Author Topic: Garth Turner - Real Estate in Canada  (Read 513089 times)

gary17

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Re: Garth Turner - Real Estate in Canada
« Reply #740 on: March 18, 2016, 12:45:11 PM »
Quote
The Immigrant Investor Program (IIP) aims to have experienced business people contribute to Canada’s growth and long-term prosperity by investing in Canada’s economy. Investors must:

show that they have business experience
have a net worth of at least C$1,600,000 that was gained legally and
invest C$800,000.
Citizenship and Immigration Canada (CIC) will divide your investment between participating provinces and territories. They will use it for projects to develop their economies and create jobs for five years.

Your investment is guaranteed. CIC will return it, without interest, about five years and three months after payment.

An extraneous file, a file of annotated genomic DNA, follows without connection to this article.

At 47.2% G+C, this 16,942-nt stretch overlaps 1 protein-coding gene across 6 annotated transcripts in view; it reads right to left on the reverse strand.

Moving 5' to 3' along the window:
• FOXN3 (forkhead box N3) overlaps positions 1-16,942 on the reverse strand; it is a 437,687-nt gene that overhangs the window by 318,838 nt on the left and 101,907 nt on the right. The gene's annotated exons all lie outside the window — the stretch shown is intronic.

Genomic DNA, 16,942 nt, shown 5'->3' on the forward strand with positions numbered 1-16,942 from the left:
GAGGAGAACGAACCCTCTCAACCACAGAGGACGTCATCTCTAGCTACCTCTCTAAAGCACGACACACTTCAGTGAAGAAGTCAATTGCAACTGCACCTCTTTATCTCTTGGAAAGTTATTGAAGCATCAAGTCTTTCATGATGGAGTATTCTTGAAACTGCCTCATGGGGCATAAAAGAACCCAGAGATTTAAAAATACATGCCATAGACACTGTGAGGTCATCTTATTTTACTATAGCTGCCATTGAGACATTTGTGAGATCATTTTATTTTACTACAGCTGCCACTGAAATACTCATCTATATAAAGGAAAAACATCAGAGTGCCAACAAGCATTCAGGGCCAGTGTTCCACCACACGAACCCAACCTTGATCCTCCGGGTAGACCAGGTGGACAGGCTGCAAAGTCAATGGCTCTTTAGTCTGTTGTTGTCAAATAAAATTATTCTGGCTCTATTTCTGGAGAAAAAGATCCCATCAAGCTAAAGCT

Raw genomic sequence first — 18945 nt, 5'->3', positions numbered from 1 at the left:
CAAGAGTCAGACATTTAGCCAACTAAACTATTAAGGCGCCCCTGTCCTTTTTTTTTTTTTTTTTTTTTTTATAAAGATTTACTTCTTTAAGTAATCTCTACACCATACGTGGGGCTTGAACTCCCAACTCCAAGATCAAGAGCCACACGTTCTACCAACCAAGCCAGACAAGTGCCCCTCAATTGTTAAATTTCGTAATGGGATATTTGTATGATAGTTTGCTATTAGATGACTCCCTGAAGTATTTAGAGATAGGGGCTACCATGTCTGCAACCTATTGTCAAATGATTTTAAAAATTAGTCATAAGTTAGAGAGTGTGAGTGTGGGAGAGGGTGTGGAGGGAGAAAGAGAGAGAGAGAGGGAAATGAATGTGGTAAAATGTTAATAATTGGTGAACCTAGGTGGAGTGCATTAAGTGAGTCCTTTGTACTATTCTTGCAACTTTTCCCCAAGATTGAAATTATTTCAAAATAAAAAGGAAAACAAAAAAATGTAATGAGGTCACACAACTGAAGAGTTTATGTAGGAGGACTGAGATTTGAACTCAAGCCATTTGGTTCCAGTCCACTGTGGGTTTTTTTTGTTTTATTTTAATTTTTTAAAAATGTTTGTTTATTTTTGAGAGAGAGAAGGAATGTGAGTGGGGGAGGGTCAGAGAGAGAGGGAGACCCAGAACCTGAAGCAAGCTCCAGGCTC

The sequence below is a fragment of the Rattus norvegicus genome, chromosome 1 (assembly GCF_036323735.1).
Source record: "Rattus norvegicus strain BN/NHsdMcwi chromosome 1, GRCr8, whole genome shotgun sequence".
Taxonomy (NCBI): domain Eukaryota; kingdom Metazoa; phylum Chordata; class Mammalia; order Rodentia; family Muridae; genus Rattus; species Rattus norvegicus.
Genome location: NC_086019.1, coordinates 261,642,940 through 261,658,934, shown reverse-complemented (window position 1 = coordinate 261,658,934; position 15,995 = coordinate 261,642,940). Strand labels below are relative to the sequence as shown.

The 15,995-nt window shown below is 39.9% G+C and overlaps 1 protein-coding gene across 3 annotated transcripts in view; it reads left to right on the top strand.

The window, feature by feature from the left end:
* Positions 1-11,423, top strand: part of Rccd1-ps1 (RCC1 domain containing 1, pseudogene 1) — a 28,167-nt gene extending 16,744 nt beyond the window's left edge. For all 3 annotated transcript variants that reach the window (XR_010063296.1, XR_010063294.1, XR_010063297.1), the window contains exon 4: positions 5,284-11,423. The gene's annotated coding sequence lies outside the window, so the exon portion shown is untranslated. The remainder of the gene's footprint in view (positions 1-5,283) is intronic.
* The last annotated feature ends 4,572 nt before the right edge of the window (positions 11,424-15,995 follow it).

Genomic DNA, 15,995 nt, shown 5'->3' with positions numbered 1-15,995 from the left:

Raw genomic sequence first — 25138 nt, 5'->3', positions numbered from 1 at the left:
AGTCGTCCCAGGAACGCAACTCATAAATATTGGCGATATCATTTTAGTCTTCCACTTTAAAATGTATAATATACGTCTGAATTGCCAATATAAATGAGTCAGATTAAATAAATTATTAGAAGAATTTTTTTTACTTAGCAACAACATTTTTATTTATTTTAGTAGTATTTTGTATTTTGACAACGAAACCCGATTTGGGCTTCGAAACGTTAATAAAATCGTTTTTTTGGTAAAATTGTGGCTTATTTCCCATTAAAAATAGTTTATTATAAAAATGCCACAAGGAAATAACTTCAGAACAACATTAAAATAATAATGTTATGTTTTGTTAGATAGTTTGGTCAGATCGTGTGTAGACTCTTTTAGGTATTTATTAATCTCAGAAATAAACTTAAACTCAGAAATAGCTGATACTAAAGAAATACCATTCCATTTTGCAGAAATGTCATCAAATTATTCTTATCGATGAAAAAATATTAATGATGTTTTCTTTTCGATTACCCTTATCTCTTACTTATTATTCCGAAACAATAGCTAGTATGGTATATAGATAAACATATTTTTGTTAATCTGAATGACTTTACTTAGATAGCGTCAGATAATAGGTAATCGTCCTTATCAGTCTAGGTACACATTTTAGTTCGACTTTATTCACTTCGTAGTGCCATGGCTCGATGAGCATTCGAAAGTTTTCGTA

If we approve your application, you must make your investment before we issue a permanent resident visa. You must usually do this within 30 days. The visa office will send you a letter that explains what to do. Learn more about making your investment.




How much money do you think a Chinese immigrant net worth is - buying a $3M house + $800K for the government ?   
They probably also know they won't be able to earn the same kind of living in Canada -  their lifestyle in Asia is probably costing the family $100K ~ $200K / year. 

Do the math - they have to have well over $500K earnings and a lot of money saved up before committing to moving to another country for the next 10 or 15 years or whatever for the length of the children's study.


scorpioncapital

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Re: Garth Turner - Real Estate in Canada